The Internal Revenue Service (IRS) announced last week the contribution limits for retirement plan participants for 2015. Some of the changes include:
- The elective deferral contribution limit for employees who participate in 401(k) and/or 403(b) plans has been increased to $18,000.
- The catch-up contribution limit for employees aged 50 and over who participate in 401(k) and/or 403(b) plans has been increased to $6,000.
- Taxpayers 50 years old and over can contribute up to $24,000 in retirement funds for 2015, an increase of $1,000 from 2014.
- The 415 limit on total contributions to a defined contribution plan has been increased from $52,000 to $53,000. This amount consists of the total of both employer and employee contributions. For employees who are at least age 50 and who participate in a 401(k) plan and/or a 403(b) plan, this amount increases to $59,000 with the $6,000 catch-up amount added in.
- The 415 limit on total benefits that may be provided in a defined benefit plan on an annual basis has been remains unchanged at $210,000. The annual compensation limit for plan purposes is increased from $260,000 to $265,000.
- The limit on annual contributions to an IRA remains unchanged at $5,500. The additional catch-up contribution limit for individuals aged 50 and over is not subject to an annual cost-of-living adjustment and remains $1,000.
- The deduction for taxpayers making contributions to a traditional IRA has been phased out for singles and heads of households who are covered by a workplace retirement plan and have modified adjusted gross incomes (AGI) between $61,000 and $71,000, up from $60,000 and $70,000 in 2014. For married couples filing jointly, the income phase-out range is $98,000 to $118,000, up from $96,000 to $116,000.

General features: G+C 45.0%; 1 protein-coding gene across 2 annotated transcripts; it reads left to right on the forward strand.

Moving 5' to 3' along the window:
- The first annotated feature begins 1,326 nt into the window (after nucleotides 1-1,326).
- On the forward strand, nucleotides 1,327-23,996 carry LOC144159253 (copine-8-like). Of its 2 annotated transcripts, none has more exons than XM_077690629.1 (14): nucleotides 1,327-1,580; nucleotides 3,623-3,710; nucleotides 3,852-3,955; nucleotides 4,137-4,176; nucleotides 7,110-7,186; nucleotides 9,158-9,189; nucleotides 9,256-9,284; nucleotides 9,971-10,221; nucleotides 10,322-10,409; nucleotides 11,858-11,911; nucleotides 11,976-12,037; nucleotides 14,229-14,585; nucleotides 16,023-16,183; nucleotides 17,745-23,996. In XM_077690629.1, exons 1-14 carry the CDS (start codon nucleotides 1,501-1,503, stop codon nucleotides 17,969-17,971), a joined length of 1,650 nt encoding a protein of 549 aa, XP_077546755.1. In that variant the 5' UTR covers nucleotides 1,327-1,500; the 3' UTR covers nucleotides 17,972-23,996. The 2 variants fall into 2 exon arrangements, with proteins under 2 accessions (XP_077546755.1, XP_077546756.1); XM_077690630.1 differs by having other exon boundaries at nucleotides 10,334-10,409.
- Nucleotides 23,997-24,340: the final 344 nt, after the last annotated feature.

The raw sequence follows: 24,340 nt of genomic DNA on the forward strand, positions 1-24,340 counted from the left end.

Safe HarborAs you may be aware, our firm specializes in designing and administering customized retirement plans which are suited to maximize contributions and tax deductions to benefit owners/key employees. Contrary to what many believe, there is no “one-size-fits-all” retirement plan. Every employer has a different company structure than the next. The one-size-fits-all strategy is suited for a “cookie-cutter” environment and not beneficial for the owner and key employees. Our prowess is in working directly with our clients to provide a custom design which best fits their needs and company structure. We utilize all areas of the Internal Revenue Code sections in order to design the best available plan tailored to your (or your client’s) specific retirement needs and goals. Our plan design options include defined benefit, cash balance, 401(k) only, 401(k) combined with profit sharing, defined benefit/cash balance combined with 401(k) profit sharing plans, etc. Our 401(k) designs generally include a safe harbor provision which, depending on the design, allows the key employees to defer at the maximum level. Following are certain deadlines to implement some plans:
- For an existing 401(k) plan that wishes to convert to safe harbor in 2015, the safe harbor notices must be distributed to employees by December 1, 2014.
- For a start-up 401(k) in 2014, the deadline to execute a document and process payroll recording the salary deferrals is December 31, 2014.
- For a start-up 401(k) in 2014, with safe harbor in 2015 the safe harbor notices must be distributed to employees by December 1, 2014 and payroll must be processed recording salary deferrals for 2014 no later than December 31, 2014.